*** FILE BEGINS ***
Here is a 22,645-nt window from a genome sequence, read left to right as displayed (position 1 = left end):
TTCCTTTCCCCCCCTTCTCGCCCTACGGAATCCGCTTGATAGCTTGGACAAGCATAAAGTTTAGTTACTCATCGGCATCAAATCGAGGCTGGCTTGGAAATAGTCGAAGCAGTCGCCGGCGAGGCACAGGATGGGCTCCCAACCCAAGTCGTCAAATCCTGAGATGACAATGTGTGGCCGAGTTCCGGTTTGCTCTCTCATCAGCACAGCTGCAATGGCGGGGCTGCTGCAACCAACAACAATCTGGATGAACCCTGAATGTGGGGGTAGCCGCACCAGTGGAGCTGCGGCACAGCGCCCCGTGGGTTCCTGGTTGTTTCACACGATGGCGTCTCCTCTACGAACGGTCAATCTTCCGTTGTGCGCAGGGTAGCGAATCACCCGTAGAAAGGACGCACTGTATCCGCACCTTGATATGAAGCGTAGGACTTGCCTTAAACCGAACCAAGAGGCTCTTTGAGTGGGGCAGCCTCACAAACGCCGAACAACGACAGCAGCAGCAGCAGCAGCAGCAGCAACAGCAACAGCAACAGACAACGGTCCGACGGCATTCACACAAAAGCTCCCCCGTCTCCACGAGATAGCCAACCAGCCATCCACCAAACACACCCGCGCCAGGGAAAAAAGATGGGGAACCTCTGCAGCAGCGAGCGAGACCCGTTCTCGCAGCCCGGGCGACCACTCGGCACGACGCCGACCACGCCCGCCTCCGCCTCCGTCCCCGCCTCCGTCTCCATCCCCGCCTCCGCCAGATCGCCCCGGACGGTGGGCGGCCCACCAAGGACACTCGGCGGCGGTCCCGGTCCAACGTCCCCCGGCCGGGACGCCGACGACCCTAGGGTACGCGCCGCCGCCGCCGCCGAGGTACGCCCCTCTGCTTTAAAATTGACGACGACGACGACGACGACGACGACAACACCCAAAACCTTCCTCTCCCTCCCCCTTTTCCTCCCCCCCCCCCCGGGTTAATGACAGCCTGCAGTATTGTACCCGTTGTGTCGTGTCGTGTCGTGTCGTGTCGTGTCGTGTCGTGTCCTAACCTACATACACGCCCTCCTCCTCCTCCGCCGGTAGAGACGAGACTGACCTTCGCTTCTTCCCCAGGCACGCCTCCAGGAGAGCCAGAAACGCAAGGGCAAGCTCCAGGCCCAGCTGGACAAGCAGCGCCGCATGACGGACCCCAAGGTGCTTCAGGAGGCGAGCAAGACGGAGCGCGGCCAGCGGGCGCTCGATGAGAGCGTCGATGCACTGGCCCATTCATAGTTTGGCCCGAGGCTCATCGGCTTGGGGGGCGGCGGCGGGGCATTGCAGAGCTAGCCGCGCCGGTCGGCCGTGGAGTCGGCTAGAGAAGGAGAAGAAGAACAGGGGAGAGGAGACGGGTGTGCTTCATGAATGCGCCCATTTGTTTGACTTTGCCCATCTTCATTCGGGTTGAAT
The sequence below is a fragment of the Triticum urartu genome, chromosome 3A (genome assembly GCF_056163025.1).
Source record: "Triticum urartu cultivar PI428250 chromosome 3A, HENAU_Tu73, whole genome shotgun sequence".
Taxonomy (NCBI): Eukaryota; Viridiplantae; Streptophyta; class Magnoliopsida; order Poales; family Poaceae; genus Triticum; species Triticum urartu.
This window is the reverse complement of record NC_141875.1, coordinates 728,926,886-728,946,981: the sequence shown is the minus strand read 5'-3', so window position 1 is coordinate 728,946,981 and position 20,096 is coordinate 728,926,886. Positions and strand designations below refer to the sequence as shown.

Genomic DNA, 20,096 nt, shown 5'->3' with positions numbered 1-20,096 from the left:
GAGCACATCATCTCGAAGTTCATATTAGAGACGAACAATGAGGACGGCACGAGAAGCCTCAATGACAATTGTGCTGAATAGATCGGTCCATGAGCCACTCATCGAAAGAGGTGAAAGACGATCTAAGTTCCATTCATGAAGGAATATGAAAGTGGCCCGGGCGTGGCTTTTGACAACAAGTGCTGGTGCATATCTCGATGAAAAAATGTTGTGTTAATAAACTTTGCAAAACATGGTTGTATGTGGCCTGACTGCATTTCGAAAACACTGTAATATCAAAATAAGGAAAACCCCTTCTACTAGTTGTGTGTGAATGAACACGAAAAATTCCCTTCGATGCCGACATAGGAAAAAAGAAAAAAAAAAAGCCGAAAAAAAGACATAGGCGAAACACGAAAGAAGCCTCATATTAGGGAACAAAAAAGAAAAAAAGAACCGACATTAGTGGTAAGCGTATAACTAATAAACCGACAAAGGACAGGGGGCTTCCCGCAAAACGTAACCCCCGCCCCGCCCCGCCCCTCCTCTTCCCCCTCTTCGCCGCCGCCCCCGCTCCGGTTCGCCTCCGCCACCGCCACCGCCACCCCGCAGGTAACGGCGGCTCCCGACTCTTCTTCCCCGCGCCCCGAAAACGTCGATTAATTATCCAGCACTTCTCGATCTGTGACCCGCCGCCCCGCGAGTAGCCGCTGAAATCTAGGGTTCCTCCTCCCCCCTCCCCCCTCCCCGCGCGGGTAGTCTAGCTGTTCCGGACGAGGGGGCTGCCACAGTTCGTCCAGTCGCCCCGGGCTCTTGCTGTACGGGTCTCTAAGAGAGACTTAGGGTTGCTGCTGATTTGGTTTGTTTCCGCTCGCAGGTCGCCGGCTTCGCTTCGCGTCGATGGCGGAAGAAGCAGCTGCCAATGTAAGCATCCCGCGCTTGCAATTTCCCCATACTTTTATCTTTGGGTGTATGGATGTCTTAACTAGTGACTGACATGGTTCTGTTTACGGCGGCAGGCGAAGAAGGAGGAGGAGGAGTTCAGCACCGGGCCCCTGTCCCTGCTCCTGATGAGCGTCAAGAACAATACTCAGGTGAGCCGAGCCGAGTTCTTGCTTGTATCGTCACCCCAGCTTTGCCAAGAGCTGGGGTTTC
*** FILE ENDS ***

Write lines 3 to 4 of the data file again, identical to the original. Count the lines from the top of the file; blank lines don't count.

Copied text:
The sequence below is a fragment of the Triticum urartu genome, chromosome 3A (genome assembly GCF_056163025.1).
Source record: "Triticum urartu cultivar PI428250 chromosome 3A, HENAU_Tu73, whole genome shotgun sequence".